Two years ago, the Tennessee General Assembly set up funding for Go Build Tennessee Inc., a nonprofit that would spread the word to high-school and postsecondary students about careers in construction.
The $3.5 million publicity effort and a nonprofit made up of representatives from commercial, industrial, residential, and road building contractors and subcontractors has a goal of encouraging and promoting career opportunities in the construction industry in Tennessee’s secondary schools, postsecondary schools, colleges of applied technology and community colleges.
“While much work remains to be done, our impact has already been measurable and real,” says Ryan Dwyer, director of operations for Go Build Tennessee.
He adds Go Build Tennessee has communicated with young people and their influencers – such as parents and teachers – in all 95 counties in Tennessee in the program’s first year.
Among the efforts:
— 145,000 Facebook views of Go Build TN videos
— 38,000 website visits by Tennesseans for a combined total of more than 110k webpage views
— More than 9,000 Facebook followers
— 22,000 television advertisements
— 150 Go Build Toolkits sent to educators, teachers and training programs throughout the state for use in class or at career fairs
— 70 million impressions in total, representing the number of times Go Build’s message was seen or heard throughout the state
Dwyer says the Go Build Tennessee website features 109 in-state training programs.
“We’ve highlighted the top demanded occupations in a series of videos that accompany their relevant trade profiles on gobuildtennessee.com. These top demand occupations are: carpenters, welders, road builders, electricians, masons, equipment operators, plumbers and pipe fitters and more.’’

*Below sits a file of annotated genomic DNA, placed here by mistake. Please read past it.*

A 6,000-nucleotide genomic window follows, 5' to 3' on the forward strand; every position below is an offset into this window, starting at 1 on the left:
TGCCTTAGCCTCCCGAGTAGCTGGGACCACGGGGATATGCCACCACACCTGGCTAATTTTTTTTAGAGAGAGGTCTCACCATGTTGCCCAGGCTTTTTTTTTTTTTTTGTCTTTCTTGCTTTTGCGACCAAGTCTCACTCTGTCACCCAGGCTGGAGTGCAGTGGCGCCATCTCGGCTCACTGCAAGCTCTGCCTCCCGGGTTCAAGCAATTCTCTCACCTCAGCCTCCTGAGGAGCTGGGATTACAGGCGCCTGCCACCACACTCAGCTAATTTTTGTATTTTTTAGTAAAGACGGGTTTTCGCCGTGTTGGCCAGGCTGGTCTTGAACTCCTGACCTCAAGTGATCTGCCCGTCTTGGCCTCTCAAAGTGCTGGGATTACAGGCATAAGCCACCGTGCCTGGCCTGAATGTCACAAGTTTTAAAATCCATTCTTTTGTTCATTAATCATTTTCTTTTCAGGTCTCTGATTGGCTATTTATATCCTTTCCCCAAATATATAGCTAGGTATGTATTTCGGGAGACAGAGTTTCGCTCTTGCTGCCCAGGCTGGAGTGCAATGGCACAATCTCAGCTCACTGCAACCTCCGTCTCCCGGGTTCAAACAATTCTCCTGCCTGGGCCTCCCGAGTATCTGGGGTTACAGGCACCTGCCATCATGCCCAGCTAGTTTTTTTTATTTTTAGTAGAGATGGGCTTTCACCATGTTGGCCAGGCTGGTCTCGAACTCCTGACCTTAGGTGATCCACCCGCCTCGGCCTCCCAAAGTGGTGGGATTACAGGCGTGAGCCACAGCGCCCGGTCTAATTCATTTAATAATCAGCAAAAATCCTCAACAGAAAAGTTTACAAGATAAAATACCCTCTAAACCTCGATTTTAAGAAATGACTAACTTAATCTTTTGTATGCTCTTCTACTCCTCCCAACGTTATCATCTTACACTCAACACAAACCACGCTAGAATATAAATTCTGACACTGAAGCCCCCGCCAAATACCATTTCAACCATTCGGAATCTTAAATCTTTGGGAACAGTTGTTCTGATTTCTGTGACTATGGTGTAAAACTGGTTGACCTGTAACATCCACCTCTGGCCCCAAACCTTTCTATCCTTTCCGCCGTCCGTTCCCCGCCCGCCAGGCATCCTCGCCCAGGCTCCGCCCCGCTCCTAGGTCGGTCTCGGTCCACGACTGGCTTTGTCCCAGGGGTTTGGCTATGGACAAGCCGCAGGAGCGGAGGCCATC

Dwyer notes the program’s mission is to “keep our workforce strong and steady and that starts by inspiring young people to consider a career in the skilled trades.”
Interest in working in the skilled trades, he adds, “has been on a steady decline due to continued misperceptions about the wages, opportunities and career pathways,” a decline “compounded by the elimination of construction-related vocational programs with the push of four-year degrees and worsened by the exodus of workers and economic impact of the Great Recession of the late 2000s.”
The program doesn’t have numerical goals on enrolling students in training programs or having students complete a course of training, Dwyer adds.
In Alabama, where the program originated in 2010, he says, “we’ve been able to increase construction-related CTE (career and technical education) course enrollments by 24 percent, and as a result of student demand for construction-related courses, add 125 new training programs throughout the state of Alabama.”
Funding for Go Build Tennessee comes from contractor licensing fees paid to the state board for licensing contractors. Under the statute, the nonprofit received an initial one-time transfer of $1.75 million before the end of the 2014-15 fiscal year.
In later years, the nonprofit is to receive half of any licensing fees remaining after the state board’s expenses. The statute and Go Build Tennessee remain in effect until July 1, 2019. News releases announcing Go Build Tennessee described a $3.5 million publicity effort.
This article originally appeared in the Ledger.